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Goat serum jabs help MS victims to walk again


Nick Fielding


PATIENTS suffering from multiple sclerosis (MS), the incurable wasting disease, have experienced dramatic improvements in their condition after taking part in trials of a drug derived from goat serum. Some have reported being able to cast aside their walking sticks and walk for miles, or of regaining their vision or finding they can again use their limbs after years when any movement was agony. Of the 130 patients on the trial, 85% reported big improvements with no side effects.

Among them is Billy Edmiston, of Southsea, who was diagnosed with MS in 1988. At the time of my first injections 15 months ago I was using walking sticks and sometimes a wheelchair. I started this treatment with no expectations but it has been astonishing, he said.

I am 500% better than I was. I can walk for several miles without sticks. I’m much stronger and generally healthier. And you have to remember that we have always been told that there may be remissions, but that the progress of the disease is unstoppable.

The success of the trials has started to gain international recognition with Alan Osmond, one of America’s leading campaigners about the disease, travelling from the US to take the drug.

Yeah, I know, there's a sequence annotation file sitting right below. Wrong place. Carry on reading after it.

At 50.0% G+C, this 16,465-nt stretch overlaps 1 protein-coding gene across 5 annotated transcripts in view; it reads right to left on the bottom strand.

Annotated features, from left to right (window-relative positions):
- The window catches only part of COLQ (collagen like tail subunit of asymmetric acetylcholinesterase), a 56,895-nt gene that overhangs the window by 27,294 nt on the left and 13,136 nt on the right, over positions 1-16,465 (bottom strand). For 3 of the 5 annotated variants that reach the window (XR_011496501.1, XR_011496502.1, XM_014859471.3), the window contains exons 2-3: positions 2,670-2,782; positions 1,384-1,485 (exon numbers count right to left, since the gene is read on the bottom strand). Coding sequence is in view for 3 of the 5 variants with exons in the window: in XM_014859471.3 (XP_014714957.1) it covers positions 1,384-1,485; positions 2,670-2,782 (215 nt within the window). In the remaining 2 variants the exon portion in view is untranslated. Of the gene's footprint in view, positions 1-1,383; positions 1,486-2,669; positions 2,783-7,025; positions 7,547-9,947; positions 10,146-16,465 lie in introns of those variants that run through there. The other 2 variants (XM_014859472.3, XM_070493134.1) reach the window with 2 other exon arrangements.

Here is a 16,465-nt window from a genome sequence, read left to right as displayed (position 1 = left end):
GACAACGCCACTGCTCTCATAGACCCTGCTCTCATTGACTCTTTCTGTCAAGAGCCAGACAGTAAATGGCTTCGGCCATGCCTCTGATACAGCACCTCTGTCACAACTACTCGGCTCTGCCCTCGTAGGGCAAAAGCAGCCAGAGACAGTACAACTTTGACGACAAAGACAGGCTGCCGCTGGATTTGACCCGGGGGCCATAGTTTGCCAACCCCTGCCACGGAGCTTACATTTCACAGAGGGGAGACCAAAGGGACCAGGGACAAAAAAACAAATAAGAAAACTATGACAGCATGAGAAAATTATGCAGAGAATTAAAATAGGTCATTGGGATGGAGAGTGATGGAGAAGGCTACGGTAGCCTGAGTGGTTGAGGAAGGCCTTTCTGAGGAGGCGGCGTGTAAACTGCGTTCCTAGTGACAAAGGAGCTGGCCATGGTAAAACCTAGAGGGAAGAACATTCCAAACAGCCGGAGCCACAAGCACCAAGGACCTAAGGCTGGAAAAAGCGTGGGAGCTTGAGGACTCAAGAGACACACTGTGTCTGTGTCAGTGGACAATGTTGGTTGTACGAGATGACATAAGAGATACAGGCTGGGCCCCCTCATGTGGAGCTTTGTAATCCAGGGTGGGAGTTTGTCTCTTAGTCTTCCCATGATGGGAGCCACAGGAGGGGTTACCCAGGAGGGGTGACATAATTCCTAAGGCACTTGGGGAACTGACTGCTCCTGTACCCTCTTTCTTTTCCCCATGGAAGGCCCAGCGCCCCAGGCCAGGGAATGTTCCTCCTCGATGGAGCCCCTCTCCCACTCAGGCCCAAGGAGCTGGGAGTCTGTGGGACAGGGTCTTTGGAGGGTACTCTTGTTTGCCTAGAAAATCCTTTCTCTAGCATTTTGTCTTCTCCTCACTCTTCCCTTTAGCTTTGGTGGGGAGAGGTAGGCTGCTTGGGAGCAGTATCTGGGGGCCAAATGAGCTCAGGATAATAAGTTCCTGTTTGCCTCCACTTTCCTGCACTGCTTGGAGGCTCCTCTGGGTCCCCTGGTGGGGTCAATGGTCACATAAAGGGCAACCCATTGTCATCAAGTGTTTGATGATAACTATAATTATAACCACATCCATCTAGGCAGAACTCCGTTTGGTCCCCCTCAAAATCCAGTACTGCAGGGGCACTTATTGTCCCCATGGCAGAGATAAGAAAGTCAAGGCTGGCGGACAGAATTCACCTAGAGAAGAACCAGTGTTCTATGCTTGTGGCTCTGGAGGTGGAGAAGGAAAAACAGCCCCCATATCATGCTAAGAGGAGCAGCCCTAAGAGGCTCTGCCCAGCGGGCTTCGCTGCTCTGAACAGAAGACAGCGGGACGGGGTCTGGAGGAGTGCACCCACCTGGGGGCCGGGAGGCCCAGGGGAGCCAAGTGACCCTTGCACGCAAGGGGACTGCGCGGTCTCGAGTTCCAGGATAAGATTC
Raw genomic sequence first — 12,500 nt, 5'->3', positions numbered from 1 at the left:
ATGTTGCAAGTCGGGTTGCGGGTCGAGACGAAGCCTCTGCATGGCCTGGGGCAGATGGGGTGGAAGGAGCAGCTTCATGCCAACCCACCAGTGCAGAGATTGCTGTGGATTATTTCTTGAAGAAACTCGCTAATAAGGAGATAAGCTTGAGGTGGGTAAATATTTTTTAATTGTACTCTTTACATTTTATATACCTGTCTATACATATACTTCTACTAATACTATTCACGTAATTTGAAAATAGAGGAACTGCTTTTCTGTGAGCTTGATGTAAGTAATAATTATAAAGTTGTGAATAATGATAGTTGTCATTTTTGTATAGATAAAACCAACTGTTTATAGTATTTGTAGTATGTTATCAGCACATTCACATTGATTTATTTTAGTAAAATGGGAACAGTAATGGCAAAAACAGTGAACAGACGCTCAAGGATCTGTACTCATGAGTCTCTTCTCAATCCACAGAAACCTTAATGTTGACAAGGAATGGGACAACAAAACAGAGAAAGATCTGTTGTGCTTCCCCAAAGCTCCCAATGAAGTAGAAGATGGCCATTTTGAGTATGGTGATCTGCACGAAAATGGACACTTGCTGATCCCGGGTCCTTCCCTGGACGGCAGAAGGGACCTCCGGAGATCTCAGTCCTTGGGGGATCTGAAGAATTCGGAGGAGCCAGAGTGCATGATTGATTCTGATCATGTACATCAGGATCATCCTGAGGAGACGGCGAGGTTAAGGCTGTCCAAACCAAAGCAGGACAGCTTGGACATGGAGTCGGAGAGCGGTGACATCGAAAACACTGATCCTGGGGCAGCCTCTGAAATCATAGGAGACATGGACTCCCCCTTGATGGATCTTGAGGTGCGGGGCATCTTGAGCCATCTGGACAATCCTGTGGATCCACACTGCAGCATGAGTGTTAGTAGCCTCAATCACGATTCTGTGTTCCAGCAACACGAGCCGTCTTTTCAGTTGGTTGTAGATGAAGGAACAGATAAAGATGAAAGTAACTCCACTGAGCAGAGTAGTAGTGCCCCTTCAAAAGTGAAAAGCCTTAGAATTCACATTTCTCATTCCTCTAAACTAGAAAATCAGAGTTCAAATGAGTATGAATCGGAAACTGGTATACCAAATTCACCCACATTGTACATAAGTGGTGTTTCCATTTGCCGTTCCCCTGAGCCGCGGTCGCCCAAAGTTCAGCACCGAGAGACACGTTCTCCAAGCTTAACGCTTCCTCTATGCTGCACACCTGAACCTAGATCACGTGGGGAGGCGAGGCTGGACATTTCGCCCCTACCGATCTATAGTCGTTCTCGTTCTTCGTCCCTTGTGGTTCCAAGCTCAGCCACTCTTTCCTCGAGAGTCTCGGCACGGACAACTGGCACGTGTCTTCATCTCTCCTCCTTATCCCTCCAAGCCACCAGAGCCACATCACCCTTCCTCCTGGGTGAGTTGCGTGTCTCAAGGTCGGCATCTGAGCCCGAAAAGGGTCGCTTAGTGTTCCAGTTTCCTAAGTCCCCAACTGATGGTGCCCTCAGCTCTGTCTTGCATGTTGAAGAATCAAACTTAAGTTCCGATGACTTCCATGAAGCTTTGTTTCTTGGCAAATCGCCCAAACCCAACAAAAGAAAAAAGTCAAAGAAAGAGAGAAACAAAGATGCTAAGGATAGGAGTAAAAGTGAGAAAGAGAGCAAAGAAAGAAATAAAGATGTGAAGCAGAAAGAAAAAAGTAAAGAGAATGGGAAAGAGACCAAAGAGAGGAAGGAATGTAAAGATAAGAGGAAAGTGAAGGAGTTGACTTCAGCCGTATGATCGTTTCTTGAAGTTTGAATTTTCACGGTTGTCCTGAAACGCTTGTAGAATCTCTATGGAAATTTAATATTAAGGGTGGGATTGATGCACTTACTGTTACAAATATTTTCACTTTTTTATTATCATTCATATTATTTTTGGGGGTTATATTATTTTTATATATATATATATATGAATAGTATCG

Osmond, the eldest member of the Osmonds singing group, who was diagnosed with the disease 17 years ago, said: When I heard about the treatment here I decided I would have to come and see for myself.

MS is the most common chronic disease of the central nervous system in young adults, affecting millions of people worldwide. Most cases are diagnosed between the ages of 20 and 40 and famous sufferers include the cellist Jacqueline du Pré, the actor Richard Pryor, director Bryan Forbes and Tory whip David Maclean.

An often progressive disease of the central nervous system, MS occurs in the brain, the optic nerves and the spinal cord. Though slow in its onset, in time it may produce tremors, partial loss of sight and paralysis.

The new treatment is being pioneered by a team of scientists and doctors led by Professor Angus Dalgleish, an oncologist based at St George’s hospital, Tooting, south London, who believes it will at worst provide a highly effective subjective treatment for MS sufferers, but may lead to a long-term improvement.

The treatment, given as a weekly injection, is derived from purified serum from immunised goats that produce antibodies. Three separate clinical trials are now being conducted.

Normally it would have taken about eight years and about £80m to get a new product to this stage. In this case it has been achieved in three years, having cost so far about £5m.

Dr David Maizels, a family doctor from Chiselhurst in Kent who had been treating patients in the informed consent trials for the past three years, said he had never seen anything like it.

I want to emphasise that this is not a placebo effect. The improvements are sustained and there are almost no side effects. At times the results are amazing, he said.

The trials, the first of which should be completed and analysed by the spring, will confirm whether there will be new hope for MS sufferers worldwide.

Being positive is the key thing, said Osmond. It’s not the disease that beats you, but the lack of hope.
Submitted  1/25/2004 11:37:07 AM